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Opennes, Inequality, and Poverty: Endowments Matter

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Author Info

  • Julien Gourdon

    ()
    (The World Bank, University of Auvergne and CERDI)

  • Nicolas Maystre

    ()
    (University of Geneva)

  • Jaime de Melo

    ()
    (University of Geneva, CERDI and CEPR)

Abstract

Using tariffs as a measure of openness, this paper finds consistent evidence that the conditional effects of trade liberalization on inequality are correlated with relative factor endowments. Trade liberalization, measured by changes in tariff revenues, is associated with increases in inequality in countries well-endowed in highly skilled workers and capital or with workers that have very low education levels. Similar, though less robust, results are also obtained when decile data are used instead of the usual Gini coefficients. Taken together, the results are strongly supportive of the factor-proportions theory of trade and suggest that trade liberalization in poor countries where the share of the labor force with little education is high raises inequality. Simulation results also suggest that relatively small changes in inequality as measured by aggregate measures of inequality like the Gini coefficient are magnified when estimates are carried out using decile data.

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Bibliographic Info

Paper provided by Centro Studi Luca d\'Agliano, University of Milano in its series Development Working Papers with number 239.

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Length: 49
Date of creation: 07 Jan 2008
Date of revision:
Handle: RePEc:csl:devewp:239

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Keywords: International Trade; Income Distribution; Poverty;

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References

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Citations

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Cited by:
  1. Bensidoun, Isabelle & Jean, Sébastien & Sztulman, Aude, 2011. "International trade and income distribution : reconsidering the evidence," Economics Papers from University Paris Dauphine 123456789/4212, Paris Dauphine University.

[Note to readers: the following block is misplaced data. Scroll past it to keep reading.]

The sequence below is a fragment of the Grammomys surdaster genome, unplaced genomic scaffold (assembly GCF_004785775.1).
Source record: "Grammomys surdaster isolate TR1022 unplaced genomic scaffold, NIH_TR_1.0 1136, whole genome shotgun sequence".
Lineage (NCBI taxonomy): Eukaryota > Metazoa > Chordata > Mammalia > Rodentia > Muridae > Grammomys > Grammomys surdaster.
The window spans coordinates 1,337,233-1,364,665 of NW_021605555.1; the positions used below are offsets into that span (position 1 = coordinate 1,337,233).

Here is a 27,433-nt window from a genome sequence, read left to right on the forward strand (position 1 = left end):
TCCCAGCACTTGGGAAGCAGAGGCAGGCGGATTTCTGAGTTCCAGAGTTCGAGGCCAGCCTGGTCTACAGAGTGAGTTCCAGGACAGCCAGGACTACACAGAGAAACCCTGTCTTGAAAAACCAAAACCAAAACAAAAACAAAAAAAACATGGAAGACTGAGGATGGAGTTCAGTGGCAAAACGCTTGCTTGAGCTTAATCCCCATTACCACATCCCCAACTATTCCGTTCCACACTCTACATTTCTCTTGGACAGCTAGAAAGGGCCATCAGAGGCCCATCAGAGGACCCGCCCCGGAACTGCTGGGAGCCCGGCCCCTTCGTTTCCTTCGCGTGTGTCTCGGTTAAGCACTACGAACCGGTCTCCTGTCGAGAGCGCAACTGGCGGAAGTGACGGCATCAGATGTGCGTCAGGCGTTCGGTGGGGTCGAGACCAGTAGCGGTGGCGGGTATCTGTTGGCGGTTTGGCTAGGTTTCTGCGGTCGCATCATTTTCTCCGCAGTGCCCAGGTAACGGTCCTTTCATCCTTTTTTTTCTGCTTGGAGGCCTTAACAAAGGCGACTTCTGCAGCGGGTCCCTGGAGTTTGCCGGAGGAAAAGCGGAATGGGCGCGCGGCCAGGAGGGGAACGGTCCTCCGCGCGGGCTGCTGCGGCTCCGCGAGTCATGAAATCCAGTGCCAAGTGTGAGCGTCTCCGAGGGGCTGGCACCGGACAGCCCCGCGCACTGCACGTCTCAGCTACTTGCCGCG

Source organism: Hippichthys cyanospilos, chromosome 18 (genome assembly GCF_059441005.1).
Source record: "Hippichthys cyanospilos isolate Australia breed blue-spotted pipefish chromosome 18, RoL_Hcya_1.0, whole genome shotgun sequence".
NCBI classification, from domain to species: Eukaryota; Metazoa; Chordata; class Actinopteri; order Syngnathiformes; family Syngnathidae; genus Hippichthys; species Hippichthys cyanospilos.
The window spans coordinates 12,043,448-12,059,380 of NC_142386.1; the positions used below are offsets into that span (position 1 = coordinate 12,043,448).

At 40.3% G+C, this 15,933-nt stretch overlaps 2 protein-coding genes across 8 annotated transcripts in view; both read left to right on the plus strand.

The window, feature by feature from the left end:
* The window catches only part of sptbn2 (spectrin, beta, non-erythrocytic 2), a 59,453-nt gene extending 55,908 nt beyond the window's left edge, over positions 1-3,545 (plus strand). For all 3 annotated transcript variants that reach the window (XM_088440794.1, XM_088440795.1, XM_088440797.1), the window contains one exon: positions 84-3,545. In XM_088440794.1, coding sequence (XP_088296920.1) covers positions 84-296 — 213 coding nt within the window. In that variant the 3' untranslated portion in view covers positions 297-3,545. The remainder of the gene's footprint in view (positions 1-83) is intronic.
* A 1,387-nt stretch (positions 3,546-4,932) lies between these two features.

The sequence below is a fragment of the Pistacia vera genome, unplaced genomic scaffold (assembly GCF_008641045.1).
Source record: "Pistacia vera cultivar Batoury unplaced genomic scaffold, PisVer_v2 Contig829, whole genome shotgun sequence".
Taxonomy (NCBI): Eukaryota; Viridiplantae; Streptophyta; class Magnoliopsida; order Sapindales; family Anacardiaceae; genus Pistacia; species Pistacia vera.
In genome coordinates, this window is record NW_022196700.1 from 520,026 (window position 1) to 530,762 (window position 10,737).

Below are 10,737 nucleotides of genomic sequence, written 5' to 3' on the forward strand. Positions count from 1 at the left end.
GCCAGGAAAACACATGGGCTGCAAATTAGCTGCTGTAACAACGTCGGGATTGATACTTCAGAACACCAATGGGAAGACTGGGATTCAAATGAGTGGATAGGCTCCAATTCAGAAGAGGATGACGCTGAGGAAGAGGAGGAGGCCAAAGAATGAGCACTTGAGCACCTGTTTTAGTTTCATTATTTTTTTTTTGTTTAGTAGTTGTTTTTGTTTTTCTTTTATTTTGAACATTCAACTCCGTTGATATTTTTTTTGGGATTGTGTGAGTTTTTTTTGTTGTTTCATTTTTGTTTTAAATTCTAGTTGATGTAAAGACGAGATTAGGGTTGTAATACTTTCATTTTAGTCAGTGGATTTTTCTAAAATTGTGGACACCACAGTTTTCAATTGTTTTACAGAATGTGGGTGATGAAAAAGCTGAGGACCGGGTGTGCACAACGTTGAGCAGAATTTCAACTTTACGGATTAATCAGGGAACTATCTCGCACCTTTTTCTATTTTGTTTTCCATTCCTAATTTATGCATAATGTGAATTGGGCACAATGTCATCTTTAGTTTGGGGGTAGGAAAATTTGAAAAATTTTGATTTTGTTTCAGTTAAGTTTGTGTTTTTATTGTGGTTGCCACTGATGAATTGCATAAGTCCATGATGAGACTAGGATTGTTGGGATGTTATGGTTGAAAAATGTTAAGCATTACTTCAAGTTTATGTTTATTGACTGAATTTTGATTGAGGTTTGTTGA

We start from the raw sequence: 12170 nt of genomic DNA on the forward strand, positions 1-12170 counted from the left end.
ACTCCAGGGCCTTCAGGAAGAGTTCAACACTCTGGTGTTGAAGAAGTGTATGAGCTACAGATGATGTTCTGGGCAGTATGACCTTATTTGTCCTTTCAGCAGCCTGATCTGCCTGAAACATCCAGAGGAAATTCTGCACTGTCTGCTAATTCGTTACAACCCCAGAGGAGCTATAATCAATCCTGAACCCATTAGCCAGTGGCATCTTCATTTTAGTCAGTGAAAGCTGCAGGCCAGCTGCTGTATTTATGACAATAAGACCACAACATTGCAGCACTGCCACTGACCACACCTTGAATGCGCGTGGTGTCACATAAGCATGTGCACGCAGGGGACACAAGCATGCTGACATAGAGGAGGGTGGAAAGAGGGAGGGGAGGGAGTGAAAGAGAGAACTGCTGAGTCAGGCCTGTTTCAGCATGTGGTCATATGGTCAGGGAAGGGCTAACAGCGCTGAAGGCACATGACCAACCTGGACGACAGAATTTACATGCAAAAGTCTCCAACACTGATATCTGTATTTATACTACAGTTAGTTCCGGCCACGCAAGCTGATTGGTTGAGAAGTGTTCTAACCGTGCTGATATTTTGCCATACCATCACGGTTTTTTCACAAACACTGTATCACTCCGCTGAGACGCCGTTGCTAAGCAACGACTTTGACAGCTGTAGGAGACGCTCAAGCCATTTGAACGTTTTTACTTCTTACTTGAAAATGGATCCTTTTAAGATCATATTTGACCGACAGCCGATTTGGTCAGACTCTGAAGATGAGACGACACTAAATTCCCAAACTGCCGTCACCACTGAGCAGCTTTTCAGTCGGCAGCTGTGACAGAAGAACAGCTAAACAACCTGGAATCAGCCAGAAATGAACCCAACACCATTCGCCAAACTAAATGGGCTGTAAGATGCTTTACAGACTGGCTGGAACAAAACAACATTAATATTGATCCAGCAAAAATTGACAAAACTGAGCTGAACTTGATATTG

2. Caroline DAYMON, 2012. "Ouverture Commerciale, Inégalités De Revenu Et Répartition Salariale Dans Les Pays Du Sud Et De L’Est De La Méditerranée," Region et Developpement, Region et Developpement, LEAD, Universite du Sud - Toulon Var, vol. 35, pages 81-98.
  3. Bergh, Andreas & Nilsson, Therese, 2010. "Do liberalization and globalization increase income inequality?," European Journal of Political Economy, Elsevier, vol. 26(4), pages 488-505, December.
  4. G. C. Lim & Paul D. McNelis, 2014. "Income Inequality, Trade and Financial Openness," Melbourne Institute Working Paper Series wp2014n07, Melbourne Institute of Applied Economic and Social Research, The University of Melbourne.
  5. Oloufade, Djoulassi K., 2012. "Trade Openness, Conflict Risk and Income Inequality," MPRA Paper 40702, University Library of Munich, Germany, revised Feb 2013.
  6. Xiaodong Lu & Guowei Cai, 2011. "Effective factor endowments, trade openness and income distribution in China," Frontiers of Economics in China, Springer, vol. 6(2), pages 188-210, June.
  7. Meschi, Elena & Vivarelli, Marco, 2007. "Globalization and Income Inequality," IZA Discussion Papers 2958, Institute for the Study of Labor (IZA).
  8. Meschi, Elena & Vivarelli, Marco, 2009. "Trade and Income Inequality in Developing Countries," World Development, Elsevier, vol. 37(2), pages 287-302, February.

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